Wooldridge Square Park is closed for the next year, or so, as it receives improvements to the irrigation and landscaping.
Amidst a sea of bureaucratic bunk houses, a Malaise Era parking garage, a jail, and a drive-thru Bank of America, the park’s central gazebo and the close Austin History center can still conjure up memories of a shaded and serene sloped park hill.
Wooldridge Square was a part of the original plans for the City of Austin as laid out by Edwin Waller in 1839. It became a dedicated park in 1909 when then-Mayor Wooldridge cleared and drained the site for civic green space. The gazebo in the center of the park was added in 1910 and has a rich history of political speeches and gatherings for State, County and City officials.
The park is recently best known for hosting giant chess, and being the defacto setup for Mobile Loaves & Fishes, which helps feed Austin’s homeless population.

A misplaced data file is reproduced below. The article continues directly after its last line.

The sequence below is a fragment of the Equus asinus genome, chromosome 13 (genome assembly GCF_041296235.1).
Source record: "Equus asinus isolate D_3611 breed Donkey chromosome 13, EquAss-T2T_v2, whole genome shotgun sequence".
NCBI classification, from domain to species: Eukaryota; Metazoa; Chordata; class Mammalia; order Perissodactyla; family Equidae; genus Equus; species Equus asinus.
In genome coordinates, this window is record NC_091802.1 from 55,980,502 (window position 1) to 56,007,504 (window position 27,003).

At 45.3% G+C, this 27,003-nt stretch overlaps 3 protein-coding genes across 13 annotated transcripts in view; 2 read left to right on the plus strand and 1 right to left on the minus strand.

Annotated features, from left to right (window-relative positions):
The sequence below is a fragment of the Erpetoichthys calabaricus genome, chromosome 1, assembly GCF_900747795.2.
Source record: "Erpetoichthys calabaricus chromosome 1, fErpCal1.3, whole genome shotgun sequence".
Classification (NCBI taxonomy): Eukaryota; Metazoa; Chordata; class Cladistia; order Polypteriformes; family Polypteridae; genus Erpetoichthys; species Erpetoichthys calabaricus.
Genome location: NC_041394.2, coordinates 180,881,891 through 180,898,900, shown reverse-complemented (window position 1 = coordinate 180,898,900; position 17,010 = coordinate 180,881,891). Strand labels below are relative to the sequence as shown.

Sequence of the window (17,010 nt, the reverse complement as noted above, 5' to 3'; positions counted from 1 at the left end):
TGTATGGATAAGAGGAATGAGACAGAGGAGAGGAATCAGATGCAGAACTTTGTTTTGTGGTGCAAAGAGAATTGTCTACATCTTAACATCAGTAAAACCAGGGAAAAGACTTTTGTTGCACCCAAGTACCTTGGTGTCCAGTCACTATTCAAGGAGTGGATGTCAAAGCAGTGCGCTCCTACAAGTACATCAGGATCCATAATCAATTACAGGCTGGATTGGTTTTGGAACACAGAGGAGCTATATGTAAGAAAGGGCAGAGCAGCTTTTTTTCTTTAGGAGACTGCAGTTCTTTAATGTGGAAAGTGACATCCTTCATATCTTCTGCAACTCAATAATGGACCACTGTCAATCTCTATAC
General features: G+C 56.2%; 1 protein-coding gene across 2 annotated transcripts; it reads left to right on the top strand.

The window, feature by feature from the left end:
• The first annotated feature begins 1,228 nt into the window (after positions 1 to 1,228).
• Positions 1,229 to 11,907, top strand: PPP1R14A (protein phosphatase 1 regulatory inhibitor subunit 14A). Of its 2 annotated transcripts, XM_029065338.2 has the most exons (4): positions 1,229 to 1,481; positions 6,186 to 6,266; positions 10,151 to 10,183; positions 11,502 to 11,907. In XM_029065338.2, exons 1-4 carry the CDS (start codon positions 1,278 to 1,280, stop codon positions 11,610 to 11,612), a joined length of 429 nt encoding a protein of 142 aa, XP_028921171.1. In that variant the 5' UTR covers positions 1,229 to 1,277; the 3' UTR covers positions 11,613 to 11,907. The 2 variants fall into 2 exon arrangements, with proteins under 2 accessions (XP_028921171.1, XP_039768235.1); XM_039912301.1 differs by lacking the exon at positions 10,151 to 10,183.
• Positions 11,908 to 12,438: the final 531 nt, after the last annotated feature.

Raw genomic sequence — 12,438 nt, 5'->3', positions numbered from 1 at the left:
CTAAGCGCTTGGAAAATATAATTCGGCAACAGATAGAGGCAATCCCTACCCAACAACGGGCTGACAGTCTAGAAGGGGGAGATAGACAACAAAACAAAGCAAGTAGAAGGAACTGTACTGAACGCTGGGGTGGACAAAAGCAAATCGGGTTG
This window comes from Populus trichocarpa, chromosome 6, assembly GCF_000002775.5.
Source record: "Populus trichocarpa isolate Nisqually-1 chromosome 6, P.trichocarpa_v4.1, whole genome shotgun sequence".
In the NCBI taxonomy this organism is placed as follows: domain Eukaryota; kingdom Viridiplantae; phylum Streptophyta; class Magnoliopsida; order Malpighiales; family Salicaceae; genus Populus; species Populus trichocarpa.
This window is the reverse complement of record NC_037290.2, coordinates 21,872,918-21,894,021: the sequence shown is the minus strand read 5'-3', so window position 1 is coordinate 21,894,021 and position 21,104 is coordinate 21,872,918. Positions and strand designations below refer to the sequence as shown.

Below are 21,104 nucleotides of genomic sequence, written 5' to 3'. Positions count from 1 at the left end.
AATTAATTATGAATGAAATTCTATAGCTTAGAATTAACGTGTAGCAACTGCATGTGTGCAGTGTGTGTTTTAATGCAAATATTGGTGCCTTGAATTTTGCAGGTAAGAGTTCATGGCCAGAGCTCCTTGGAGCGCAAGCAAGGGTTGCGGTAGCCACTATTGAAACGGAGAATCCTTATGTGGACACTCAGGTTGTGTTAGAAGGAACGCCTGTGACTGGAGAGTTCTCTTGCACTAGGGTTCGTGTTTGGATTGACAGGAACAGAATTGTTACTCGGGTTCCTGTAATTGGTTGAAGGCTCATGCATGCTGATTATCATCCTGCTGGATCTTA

A couple of months ago, I headed over to play giant chess in the evening. Very enjoyable. No safety concerns, personally, but it’s clear that vagrancy keeps the masses at a distance.
If Wooldridge’s challenges can be distilled into three buckets, below is how I would describe them:
1) no surrounding pedestrian-oriented uses (attraction)
2) vagrancy (perception of safety)
3) poor/no irrigation (placemaking, grass)
Within a year, the irrigation should be improved. I understand that alternative placement or better coordination with MLF is being discussed. There’s a higher and better use for that parking garage and Bank of America, and those will eventually be replaced.
This is progress.
Kevin Miller says
If I recall correctly, the Bank of America lot is limited to like zero feet of elevation due to the CVC, which is actually based on the view from the Austin History Center. The 2007 Downtown Commission report recommends deleting this corridor, but there’s still the one from the Lamar Bridge, which overlaps the very same block.